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Interviews with ASUN Senators Jaime Gonzalez and Yeshu Cano Sanchez + Student Highlights

Posted on Monday, October 17, 2022

The ASUN Department of IDEA’s “Proud to be ____ With Nevada” campaign works to highlight and empower underrepresented students at University of Nevada, Reno. Last month, they held the Proud to be Latinx With Nevada campaign in honor of National Hispanic Heritage month. During this campaign, the department interviewed Jaime Gonzalez and Yeshu Cano Sanchez, both Latinx ASUN Senators. These interviews cover their experiences as Latinx students in higher education, the issues students from similar backgrounds face, and the possible remedies to the previously mentioned problems.

Following the interviews are student highlights from Proud to be Latinx With Nevada. These highlights focus on University of Nevada, Reno students Aileen Cruz and Alexa Vera.

We at ASUN are proud of these students for their achievements and are glad we are able to share their stories with you.

Jaime Gonzalez

Tell us about yourself and your experiences as part of the University. How has your Latinx/Hispanic background impacted your experience in higher education?

“I am Jaime Gonzalez and I am a DACA student. Born in Guadalajara, Jalisco, I was brought over as an infant. I was learning both languages at the same time growing up so I have an accent in both languages. It didn’t really phase me that I was undocumented or what it meant to be Latino until I started looking for options into my future. I started to realize that there would be a lot more things I would have to get through to be on the same page as those who are citizens. Within higher education, I see my status as both beneficial and a detriment. For one, there is benefit in that there are resources for me in the university that have helped me in my college career. Anything from the IM Grant to support from campus social services. Detriments were that specific to UNR I don’t feel as comfortable realizing many professors did not get where I was coming from. So I rarely felt understood. The Latino professors and those more involved with their students have always pushed me to do more for myself, but I only got to that point in the recent years. My college start at UNR was a bit solitary at first.”

Realizing how much you have achieved is such a beautiful experience. What achievements/experiences are you proud of that have made you grow and become a better version of yourself?

“Anytime I take a leadership role I feel accomplished. Doing good in projects makes me feel fulfilled as well. I like to remind myself that when there is pressure I don’t fold easily. That said, there are always times where I don’t do so well. But the important part is knowing you can keep going. It doesn’t end after failure. In my time at UNR. I have competed in ad competitions, started a club, started a podcast, done amazing personal projects and pushed myself to grow into the type of person I want to be.”

From your experiences at the University and position as a Senator, what issues impact Latinx students at the University and what are your plans to address them?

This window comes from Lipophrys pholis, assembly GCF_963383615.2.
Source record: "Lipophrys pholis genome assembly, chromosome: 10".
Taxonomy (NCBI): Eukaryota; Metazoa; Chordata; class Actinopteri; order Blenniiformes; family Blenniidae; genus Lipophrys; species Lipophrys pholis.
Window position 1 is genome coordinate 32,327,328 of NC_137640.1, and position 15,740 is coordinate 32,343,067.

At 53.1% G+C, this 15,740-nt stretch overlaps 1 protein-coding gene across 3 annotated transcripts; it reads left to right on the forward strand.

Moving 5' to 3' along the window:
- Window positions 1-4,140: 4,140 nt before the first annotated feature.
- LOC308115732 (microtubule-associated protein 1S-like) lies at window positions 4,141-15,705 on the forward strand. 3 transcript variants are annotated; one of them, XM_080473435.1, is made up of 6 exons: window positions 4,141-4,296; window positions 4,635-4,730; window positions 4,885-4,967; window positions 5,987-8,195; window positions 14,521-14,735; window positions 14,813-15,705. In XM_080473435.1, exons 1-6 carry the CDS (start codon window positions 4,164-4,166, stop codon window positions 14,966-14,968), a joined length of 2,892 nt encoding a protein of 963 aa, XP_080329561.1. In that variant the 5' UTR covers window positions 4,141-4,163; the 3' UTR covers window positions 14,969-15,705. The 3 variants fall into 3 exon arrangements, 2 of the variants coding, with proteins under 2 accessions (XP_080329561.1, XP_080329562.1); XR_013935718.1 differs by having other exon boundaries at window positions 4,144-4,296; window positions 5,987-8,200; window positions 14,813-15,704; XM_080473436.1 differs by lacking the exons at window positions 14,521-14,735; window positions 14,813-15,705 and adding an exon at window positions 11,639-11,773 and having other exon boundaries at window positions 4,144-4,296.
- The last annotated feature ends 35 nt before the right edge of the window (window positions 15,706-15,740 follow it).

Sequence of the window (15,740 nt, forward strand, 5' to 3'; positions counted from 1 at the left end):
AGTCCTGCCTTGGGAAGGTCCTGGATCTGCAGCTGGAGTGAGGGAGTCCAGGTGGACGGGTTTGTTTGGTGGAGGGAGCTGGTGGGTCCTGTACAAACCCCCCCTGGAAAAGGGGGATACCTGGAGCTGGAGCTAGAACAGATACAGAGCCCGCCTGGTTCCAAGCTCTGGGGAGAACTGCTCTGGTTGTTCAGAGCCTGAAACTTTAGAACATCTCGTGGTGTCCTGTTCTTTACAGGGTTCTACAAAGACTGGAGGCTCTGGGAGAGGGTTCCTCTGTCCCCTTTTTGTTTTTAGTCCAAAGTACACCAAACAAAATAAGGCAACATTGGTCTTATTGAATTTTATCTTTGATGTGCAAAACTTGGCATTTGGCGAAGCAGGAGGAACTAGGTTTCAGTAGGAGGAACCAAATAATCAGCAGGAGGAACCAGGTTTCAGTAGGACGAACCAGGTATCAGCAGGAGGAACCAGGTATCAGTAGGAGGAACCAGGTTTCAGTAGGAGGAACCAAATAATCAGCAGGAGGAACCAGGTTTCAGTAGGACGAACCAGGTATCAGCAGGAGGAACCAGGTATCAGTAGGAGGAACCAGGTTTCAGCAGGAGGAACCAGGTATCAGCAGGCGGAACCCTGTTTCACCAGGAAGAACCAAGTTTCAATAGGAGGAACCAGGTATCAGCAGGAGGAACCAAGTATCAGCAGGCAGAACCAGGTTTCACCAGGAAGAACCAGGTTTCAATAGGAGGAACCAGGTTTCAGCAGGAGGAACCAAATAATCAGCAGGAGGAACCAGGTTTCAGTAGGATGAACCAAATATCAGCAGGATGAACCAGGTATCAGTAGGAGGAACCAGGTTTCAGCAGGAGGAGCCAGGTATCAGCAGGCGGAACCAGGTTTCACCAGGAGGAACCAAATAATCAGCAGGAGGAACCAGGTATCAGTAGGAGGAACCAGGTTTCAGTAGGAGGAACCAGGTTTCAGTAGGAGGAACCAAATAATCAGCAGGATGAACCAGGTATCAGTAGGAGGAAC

“There isn’t enough visibility for the Latino community. This is something everyone should remind themselves of. In a college where the Latin community makes up almost a fourth of it. There is no recognition of our needs. The Latino Research Center itself is a bottom floor on an outer edge of the university where there is no parking for it or visible marking that it is there. The Social Services Coordinator is literally only one person while UNLV has a team for the hundreds of cases they get each semester. God bless her soul but Janet cannot do it all by herself when it comes to that kind of support and even now she isn’t accessible as most days she is required in other places that are not her office at the Niche. Not to mention Latino faculty is dwindling. In this year alone over 20 Latino faculty members have left. One of them being Ezequiel Korin who was a proud Latino and gave amazing support to his students. Unfortunately the university environment did not match what he was hoping for and like so many others found a better step for their careers. We need Latinos in faculty so that we know we are seen. That we will be understood if we were to come up to our professors and discuss issues that may be unique to Latinos themselves. Giving support is one thing all professors should do but to truly understand the situations I would like to know they have been in the same boat.”

What is your definition of diversity, equity, and inclusion? How do you encourage people to honor the uniqueness of each individual?

“For me the definition boils down to everyone being served accordingly and represented fairly without anyone being left behind. All it takes is just having a conversation. Understand where people are coming from and taking into perspective what can be done to amend any issues that may have been expressed. Just talk to each other. Get to know a different perspective. The world would be a little easier to work with if you just took the time to know a little more of it.”

Describe how your career has been enhanced by exposure to diverse people, places, or experiences.

“Easily my career already has the benefit of communicating to two large audiences. Each with their own culture and own way of reaching out to it. I may not be the most cultural Mexican out there but that does not mean I don’t try to understand my roots. Knowing your identity helps you reach out to anyone who you can identify with. Doesn’t mean you can do ‘one trick serve all’, but you can do better for the groups that you can reach.”